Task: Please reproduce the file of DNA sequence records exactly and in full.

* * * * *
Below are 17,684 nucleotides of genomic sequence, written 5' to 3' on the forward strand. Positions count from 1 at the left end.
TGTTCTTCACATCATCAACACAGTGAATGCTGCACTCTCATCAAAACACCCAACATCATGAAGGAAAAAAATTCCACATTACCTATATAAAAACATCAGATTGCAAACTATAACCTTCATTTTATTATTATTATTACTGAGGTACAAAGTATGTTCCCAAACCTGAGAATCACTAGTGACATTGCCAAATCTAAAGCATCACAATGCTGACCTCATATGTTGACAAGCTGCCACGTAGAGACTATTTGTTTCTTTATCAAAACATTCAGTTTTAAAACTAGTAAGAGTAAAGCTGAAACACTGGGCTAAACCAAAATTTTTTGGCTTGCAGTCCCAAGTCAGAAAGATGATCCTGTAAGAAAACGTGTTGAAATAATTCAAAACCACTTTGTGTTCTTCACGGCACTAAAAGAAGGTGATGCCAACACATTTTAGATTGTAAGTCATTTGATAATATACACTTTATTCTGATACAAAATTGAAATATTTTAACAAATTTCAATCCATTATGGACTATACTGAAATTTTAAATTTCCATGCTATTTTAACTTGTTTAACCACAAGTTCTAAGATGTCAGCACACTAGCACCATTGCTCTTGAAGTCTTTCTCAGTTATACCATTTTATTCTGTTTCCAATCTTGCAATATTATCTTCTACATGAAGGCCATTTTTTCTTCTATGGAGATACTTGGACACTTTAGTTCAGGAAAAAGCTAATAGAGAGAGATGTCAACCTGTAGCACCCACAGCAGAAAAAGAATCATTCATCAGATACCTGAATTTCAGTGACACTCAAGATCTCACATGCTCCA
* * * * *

Below are 17,684 nucleotides of genomic sequence, written 5' to 3' on the forward strand. Positions count from 1 at the left end.
TGTTCTTCACATCATCAACACAGTGAATGCTGCACTCTCATCAAAACACCCAACATCATGAAGGAAAAAAATTCCACATTACCTATATAAAAACATCAGATTGCAAACTATAACCTTCATTTTATTATTATTATTACTGAGGTACAAAGTATGTTCCCAAACCTGAGAATCACTAGTGACATTGCCAAATCTAAAGCATCACAATGCTGACCTCATATGTTGACAAGCTGCCACGTAGAGACTATTTGTTTCTTTATCAAAACATTCAGTTTTAAAACTAGTAAGAGTAAAGCTGAAACACTGGGCTAAACCAAAATTTTTTGGCTTGCAGTCCCAAGTCAGAAAGATGATCCTGTAAGAAAACGTGTTGAAATAATTCAAAACCACTTTGTGTTCTTCACGGCACTAAAAGAAGGTGATGCCAACACATTTTAGATTGTAAGTCATTTGATAATATACACTTTATTCTGATACAAAATTGAAATATTTTAACAAATTTCAATCCATTATGGACTATACTGAAATTTTAAATTTCCATGCTATTTTAACTTGTTTAACCACAAGTTCTAAGATGTCAGCACACTAGCACCATTGCTCTTGAAGTCTTTCTCAGTTATACCATTTTATTCTGTTTCCAATCTTGCAATATTATCTTCTACATGAAGGCCATTTTTTCTTCTATGGAGATACTTGGACACTTTAGTTCAGGAAAAAGCTAATAGAGAGAGATGTCAACCTGTAGCACCCACAGCAGAAAAAGAATCATTCATCAGATACCTGAATTTCAGTGACACTCAAGATCTCACATGCTCCA